Jack let go of the blind and it fell back into place, blocking the outside world from view. Slowly he started back to his seat. I followed, eyeing the door as I walked—maybe I could make a dash for it and get away.

“Hurry up, gentlemen,” he said as he again took up a perch on the edge of his desk. He had some papers in his hands, and as he studied them we remained silent.

Strangely, it reminded me of the time when I was called before the school principal for throwing snowballs and I had to wait to hear what he was going to do to me. It seemed silly now, thinking back, how scared I'd been. What was the worst thing the principal could have done? A shudder suddenly ran through my entire body as I tried to imagine
the worst thing this man could do . . . I couldn't even let that enter my mind.

“As you boys are acutely aware,” he said, “this country is at war. And as a result the government has many very special powers. Any citizen of this country can be asked, at a moment's notice, to do service for his or her country. Were you aware of that?”

I shook my head.

“And that service cannot be denied, regardless of circumstances. I am requesting that you both read this document,” he said, handing a piece of paper to each of us. “And upon reading I will ask that you both affix your signature at the bottom.”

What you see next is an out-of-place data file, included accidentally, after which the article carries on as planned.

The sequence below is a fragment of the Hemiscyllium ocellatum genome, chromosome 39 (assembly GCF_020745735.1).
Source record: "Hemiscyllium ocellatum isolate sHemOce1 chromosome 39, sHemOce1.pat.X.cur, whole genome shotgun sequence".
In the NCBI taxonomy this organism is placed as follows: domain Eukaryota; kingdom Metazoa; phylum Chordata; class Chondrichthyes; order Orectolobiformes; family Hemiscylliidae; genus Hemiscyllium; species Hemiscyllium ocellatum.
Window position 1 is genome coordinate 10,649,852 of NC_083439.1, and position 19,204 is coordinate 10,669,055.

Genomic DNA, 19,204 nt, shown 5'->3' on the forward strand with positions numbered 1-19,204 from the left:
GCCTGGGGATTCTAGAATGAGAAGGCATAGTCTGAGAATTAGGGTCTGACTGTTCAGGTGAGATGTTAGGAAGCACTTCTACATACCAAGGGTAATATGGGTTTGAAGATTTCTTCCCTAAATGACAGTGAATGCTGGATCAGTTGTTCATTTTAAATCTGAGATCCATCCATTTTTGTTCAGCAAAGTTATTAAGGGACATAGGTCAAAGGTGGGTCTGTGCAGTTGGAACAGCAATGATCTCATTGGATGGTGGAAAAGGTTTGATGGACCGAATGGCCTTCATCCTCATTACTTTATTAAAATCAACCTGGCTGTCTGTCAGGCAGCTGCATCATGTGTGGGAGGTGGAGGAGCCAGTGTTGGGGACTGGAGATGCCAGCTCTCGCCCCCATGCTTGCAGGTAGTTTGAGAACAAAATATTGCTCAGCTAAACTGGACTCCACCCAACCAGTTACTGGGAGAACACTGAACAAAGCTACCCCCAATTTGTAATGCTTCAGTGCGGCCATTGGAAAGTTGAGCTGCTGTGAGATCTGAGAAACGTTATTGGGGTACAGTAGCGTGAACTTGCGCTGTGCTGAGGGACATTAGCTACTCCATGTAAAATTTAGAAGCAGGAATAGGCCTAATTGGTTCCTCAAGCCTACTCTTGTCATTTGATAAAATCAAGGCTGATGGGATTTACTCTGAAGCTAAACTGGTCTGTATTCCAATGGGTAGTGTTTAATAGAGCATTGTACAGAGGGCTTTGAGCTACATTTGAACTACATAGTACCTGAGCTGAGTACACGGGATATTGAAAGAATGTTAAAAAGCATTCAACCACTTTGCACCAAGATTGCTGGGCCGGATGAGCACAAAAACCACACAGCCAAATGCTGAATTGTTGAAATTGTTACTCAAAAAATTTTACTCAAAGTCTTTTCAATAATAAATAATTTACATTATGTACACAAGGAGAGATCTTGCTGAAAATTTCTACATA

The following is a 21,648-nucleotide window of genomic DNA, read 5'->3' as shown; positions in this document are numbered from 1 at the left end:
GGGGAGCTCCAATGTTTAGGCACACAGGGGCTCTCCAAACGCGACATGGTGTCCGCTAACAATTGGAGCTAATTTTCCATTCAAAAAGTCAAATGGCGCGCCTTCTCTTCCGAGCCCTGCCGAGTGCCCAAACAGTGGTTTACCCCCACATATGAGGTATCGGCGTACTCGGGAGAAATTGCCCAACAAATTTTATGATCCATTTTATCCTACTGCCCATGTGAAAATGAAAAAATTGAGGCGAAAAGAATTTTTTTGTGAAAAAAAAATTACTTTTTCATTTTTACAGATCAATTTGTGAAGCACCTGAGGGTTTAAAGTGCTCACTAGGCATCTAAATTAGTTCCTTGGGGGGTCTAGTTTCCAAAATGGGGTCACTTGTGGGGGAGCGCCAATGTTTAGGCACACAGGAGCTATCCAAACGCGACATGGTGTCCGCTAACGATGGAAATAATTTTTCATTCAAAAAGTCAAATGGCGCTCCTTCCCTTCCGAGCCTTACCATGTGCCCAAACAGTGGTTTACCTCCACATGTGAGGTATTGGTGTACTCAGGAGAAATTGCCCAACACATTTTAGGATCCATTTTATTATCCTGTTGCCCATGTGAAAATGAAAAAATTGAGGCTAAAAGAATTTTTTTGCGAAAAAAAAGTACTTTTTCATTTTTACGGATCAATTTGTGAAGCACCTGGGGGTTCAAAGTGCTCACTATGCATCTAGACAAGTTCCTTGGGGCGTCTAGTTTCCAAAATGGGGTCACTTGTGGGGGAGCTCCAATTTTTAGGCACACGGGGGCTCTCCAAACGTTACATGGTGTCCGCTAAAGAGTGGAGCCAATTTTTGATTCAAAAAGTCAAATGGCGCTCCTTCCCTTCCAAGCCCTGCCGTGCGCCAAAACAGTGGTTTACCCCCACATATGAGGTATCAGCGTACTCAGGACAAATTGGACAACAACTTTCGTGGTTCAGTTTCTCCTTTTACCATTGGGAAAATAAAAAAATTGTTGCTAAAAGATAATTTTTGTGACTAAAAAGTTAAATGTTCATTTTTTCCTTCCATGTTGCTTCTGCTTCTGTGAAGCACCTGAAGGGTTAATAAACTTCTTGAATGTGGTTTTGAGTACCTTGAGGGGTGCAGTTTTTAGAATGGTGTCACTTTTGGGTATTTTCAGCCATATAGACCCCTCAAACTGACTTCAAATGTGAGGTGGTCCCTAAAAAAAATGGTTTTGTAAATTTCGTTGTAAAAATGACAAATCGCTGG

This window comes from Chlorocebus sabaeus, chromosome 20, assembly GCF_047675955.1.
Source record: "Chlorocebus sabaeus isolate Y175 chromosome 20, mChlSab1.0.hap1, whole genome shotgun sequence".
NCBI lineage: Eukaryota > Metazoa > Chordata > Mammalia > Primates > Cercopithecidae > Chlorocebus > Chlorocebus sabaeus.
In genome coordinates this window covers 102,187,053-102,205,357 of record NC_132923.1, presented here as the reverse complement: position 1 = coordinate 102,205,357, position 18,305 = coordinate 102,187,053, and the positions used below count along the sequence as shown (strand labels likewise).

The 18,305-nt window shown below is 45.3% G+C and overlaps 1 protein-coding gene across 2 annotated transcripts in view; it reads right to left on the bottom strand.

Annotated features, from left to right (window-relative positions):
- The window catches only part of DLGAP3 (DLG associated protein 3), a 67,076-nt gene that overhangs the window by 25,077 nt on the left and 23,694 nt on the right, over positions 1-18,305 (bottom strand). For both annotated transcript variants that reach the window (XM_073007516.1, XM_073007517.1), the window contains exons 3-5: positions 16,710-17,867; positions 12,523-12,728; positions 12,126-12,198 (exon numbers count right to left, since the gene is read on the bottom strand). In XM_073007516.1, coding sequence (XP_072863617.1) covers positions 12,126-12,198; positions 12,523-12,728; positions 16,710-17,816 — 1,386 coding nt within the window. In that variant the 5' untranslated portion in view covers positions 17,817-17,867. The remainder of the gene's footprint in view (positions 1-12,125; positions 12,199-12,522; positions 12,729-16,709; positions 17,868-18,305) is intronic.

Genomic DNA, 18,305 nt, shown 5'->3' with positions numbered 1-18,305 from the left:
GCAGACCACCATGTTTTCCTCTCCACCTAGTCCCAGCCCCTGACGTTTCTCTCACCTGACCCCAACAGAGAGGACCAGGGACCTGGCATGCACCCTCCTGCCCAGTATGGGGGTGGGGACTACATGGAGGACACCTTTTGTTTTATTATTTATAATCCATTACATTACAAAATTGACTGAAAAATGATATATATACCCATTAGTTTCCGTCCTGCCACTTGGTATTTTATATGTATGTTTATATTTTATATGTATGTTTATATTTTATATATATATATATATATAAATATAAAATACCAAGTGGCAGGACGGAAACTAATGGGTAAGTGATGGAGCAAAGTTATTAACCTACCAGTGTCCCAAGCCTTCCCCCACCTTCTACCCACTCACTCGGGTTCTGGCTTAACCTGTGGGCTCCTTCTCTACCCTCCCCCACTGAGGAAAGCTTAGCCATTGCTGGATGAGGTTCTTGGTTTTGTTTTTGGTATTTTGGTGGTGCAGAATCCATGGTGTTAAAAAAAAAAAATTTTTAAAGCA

“What is it?” Jack asked.

“I am asking you to sign an oath under the Official Secrets Act.”

“I don't understand,” I said.

“You are signing an oath stating that as agents of this government you will not divulge anything to anybody about what you have learned.”

“Agents of the government . . . what does that mean?”

“It means that you are officially being enlisted into the service of your country.”

“You mean like soldiers?” Jack asked.

“Or like spies?” I suggested.

“Spies . . . why would you say that?” he asked.

“I was just thinking. This isn't a regular army base, is it? This is some sort of special camp . . . right?”
He smiled. “I'm afraid I can't answer that question. I still need you boys to sign the oath.”

“We won't tell anybody, honestly!” Jack said.

“I am
insisting
on your silence. Punishment for violating this oath is imprisonment or, in extreme cases, execution.”